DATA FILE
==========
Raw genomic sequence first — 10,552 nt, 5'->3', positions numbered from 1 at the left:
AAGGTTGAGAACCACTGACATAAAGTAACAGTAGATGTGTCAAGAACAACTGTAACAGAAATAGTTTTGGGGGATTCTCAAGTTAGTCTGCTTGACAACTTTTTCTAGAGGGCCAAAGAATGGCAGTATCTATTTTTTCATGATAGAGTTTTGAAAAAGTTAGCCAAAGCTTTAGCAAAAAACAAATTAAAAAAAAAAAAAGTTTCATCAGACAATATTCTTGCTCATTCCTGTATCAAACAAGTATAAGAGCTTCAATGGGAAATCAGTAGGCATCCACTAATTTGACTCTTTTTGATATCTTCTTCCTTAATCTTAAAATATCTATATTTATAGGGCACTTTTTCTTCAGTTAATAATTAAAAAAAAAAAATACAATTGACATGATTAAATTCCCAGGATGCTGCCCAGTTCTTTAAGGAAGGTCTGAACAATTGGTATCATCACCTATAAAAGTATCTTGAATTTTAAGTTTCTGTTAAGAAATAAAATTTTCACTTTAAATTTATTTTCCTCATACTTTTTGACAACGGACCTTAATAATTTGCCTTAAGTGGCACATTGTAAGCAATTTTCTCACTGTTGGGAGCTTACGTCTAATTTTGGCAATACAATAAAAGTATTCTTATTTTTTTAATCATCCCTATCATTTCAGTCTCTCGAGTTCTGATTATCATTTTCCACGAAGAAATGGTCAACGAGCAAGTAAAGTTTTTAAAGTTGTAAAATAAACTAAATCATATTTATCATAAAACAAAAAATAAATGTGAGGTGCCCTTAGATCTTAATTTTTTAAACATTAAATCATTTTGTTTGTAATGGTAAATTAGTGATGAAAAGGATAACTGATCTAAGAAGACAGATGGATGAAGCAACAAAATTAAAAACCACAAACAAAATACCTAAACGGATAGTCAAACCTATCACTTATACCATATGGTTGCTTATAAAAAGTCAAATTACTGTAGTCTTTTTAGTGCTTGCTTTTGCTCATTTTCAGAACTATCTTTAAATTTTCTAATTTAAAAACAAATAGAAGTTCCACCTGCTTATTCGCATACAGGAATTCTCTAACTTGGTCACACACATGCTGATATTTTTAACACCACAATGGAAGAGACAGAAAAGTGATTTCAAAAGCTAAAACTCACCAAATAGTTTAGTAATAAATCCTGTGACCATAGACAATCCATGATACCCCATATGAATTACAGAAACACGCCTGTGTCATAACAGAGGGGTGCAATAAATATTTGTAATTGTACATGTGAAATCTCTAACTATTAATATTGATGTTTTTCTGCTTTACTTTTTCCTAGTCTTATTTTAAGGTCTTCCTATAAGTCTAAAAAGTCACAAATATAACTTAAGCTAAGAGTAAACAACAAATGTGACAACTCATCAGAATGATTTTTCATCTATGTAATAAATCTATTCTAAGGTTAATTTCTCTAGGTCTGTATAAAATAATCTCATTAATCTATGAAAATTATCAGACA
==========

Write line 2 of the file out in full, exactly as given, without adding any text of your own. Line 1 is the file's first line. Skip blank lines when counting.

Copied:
AAGGTTGAGAACCACTGACATAAAGTAACAGTAGATGTGTCAAGAACAACTGTAACAGAAATAGTTTTGGGGGATTCTCAAGTTAGTCTGCTTGACAACTTTTTCTAGAGGGCCAAAGAATGGCAGTATCTATTTTTTCATGATAGAGTTTTGAAAAAGTTAGCCAAAGCTTTAGCAAAAAACAAATTAAAAAAAAAAAAAGTTTCATCAGACAATATTCTTGCTCATTCCTGTATCAAACAAGTATAAGAGCTTCAATGGGAAATCAGTAGGCATCCACTAATTTGACTCTTTTTGATATCTTCTTCCTTAATCTTAAAATATCTATATTTATAGGGCACTTTTTCTTCAGTTAATAATTAAAAAAAAAAAATACAATTGACATGATTAAATTCCCAGGATGCTGCCCAGTTCTTTAAGGAAGGTCTGAACAATTGGTATCATCACCTATAAAAGTATCTTGAATTTTAAGTTTCTGTTAAGAAATAAAATTTTCACTTTAAATTTATTTTCCTCATACTTTTTGACAACGGACCTTAATAATTTGCCTTAAGTGGCACATTGTAAGCAATTTTCTCACTGTTGGGAGCTTACGTCTAATTTTGGCAATACAATAAAAGTATTCTTATTTTTTTAATCATCCCTATCATTTCAGTCTCTCGAGTTCTGATTATCATTTTCCACGAAGAAATGGTCAACGAGCAAGTAAAGTTTTTAAAGTTGTAAAATAAACTAAATCATATTTATCATAAAACAAAAAATAAATGTGAGGTGCCCTTAGATCTTAATTTTTTAAACATTAAATCATTTTGTTTGTAATGGTAAATTAGTGATGAAAAGGATAACTGATCTAAGAAGACAGATGGATGAAGCAACAAAATTAAAAACCACAAACAAAATACCTAAACGGATAGTCAAACCTATCACTTATACCATATGGTTGCTTATAAAAAGTCAAATTACTGTAGTCTTTTTAGTGCTTGCTTTTGCTCATTTTCAGAACTATCTTTAAATTTTCTAATTTAAAAACAAATAGAAGTTCCACCTGCTTATTCGCATACAGGAATTCTCTAACTTGGTCACACACATGCTGATATTTTTAACACCACAATGGAAGAGACAGAAAAGTGATTTCAAAAGCTAAAACTCACCAAATAGTTTAGTAATAAATCCTGTGACCATAGACAATCCATGATACCCCATATGAATTACAGAAACACGCCTGTGTCATAACAGAGGGGTGCAATAAATATTTGTAATTGTACATGTGAAATCTCTAACTATTAATATTGATGTTTTTCTGCTTTACTTTTTCCTAGTCTTATTTTAAGGTCTTCCTATAAGTCTAAAAAGTCACAAATATAACTTAAGCTAAGAGTAAACAACAAATGTGACAACTCATCAGAATGATTTTTCATCTATGTAATAAATCTATTCTAAGGTTAATTTCTCTAGGTCTGTATAAAATAATCTCATTAATCTATGAAAATTATCAGACA